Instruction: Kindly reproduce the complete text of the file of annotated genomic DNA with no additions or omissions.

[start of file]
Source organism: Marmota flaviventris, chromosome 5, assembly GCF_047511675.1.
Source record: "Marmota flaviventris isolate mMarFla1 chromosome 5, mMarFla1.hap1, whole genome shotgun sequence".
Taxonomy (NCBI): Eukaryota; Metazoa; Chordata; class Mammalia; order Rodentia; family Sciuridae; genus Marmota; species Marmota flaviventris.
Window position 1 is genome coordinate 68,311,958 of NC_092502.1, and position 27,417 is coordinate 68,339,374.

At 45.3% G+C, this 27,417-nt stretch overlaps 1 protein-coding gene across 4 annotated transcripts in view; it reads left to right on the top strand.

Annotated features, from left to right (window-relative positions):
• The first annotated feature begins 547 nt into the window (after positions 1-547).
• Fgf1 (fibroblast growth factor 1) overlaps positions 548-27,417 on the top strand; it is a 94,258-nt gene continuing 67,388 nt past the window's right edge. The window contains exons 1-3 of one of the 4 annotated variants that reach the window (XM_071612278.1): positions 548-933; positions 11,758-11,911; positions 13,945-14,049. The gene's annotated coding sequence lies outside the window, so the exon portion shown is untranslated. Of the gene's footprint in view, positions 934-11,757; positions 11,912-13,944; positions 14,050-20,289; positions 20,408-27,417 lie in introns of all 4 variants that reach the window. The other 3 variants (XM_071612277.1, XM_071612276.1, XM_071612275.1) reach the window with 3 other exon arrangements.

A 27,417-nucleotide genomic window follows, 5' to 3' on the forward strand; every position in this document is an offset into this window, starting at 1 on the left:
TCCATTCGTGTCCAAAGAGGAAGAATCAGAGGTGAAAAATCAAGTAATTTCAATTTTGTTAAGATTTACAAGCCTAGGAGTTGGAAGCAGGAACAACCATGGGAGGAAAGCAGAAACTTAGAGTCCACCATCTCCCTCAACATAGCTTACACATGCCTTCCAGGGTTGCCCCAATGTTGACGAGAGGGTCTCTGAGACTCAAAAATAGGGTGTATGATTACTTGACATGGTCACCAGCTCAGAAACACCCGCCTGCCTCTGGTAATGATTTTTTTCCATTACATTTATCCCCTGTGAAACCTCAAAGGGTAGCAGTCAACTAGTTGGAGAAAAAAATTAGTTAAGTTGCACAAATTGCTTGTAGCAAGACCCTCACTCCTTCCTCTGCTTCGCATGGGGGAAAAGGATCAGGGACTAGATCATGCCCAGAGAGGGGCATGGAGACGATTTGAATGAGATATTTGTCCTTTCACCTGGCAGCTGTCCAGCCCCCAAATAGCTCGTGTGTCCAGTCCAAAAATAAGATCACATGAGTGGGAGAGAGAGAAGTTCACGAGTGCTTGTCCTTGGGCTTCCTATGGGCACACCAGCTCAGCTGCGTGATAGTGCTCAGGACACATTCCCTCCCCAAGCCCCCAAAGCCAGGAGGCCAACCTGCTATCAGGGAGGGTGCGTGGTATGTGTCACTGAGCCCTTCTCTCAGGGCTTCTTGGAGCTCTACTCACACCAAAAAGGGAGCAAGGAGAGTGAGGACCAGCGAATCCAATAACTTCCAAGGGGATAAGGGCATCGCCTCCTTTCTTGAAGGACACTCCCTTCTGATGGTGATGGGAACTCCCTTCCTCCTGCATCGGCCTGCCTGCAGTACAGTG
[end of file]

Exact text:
Source organism: Marmota flaviventris, chromosome 5, assembly GCF_047511675.1.
Source record: "Marmota flaviventris isolate mMarFla1 chromosome 5, mMarFla1.hap1, whole genome shotgun sequence".
Taxonomy (NCBI): Eukaryota; Metazoa; Chordata; class Mammalia; order Rodentia; family Sciuridae; genus Marmota; species Marmota flaviventris.
Window position 1 is genome coordinate 68,311,958 of NC_092502.1, and position 27,417 is coordinate 68,339,374.

At 45.3% G+C, this 27,417-nt stretch overlaps 1 protein-coding gene across 4 annotated transcripts in view; it reads left to right on the top strand.

Annotated features, from left to right (window-relative positions):
• The first annotated feature begins 547 nt into the window (after positions 1-547).
• Fgf1 (fibroblast growth factor 1) overlaps positions 548-27,417 on the top strand; it is a 94,258-nt gene continuing 67,388 nt past the window's right edge. The window contains exons 1-3 of one of the 4 annotated variants that reach the window (XM_071612278.1): positions 548-933; positions 11,758-11,911; positions 13,945-14,049. The gene's annotated coding sequence lies outside the window, so the exon portion shown is untranslated. Of the gene's footprint in view, positions 934-11,757; positions 11,912-13,944; positions 14,050-20,289; positions 20,408-27,417 lie in introns of all 4 variants that reach the window. The other 3 variants (XM_071612277.1, XM_071612276.1, XM_071612275.1) reach the window with 3 other exon arrangements.

A 27,417-nucleotide genomic window follows, 5' to 3' on the forward strand; every position in this document is an offset into this window, starting at 1 on the left:
TCCATTCGTGTCCAAAGAGGAAGAATCAGAGGTGAAAAATCAAGTAATTTCAATTTTGTTAAGATTTACAAGCCTAGGAGTTGGAAGCAGGAACAACCATGGGAGGAAAGCAGAAACTTAGAGTCCACCATCTCCCTCAACATAGCTTACACATGCCTTCCAGGGTTGCCCCAATGTTGACGAGAGGGTCTCTGAGACTCAAAAATAGGGTGTATGATTACTTGACATGGTCACCAGCTCAGAAACACCCGCCTGCCTCTGGTAATGATTTTTTTCCATTACATTTATCCCCTGTGAAACCTCAAAGGGTAGCAGTCAACTAGTTGGAGAAAAAAATTAGTTAAGTTGCACAAATTGCTTGTAGCAAGACCCTCACTCCTTCCTCTGCTTCGCATGGGGGAAAAGGATCAGGGACTAGATCATGCCCAGAGAGGGGCATGGAGACGATTTGAATGAGATATTTGTCCTTTCACCTGGCAGCTGTCCAGCCCCCAAATAGCTCGTGTGTCCAGTCCAAAAATAAGATCACATGAGTGGGAGAGAGAGAAGTTCACGAGTGCTTGTCCTTGGGCTTCCTATGGGCACACCAGCTCAGCTGCGTGATAGTGCTCAGGACACATTCCCTCCCCAAGCCCCCAAAGCCAGGAGGCCAACCTGCTATCAGGGAGGGTGCGTGGTATGTGTCACTGAGCCCTTCTCTCAGGGCTTCTTGGAGCTCTACTCACACCAAAAAGGGAGCAAGGAGAGTGAGGACCAGCGAATCCAATAACTTCCAAGGGGATAAGGGCATCGCCTCCTTTCTTGAAGGACACTCCCTTCTGATGGTGATGGGAACTCCCTTCCTCCTGCATCGGCCTGCCTGCAGTACAGTG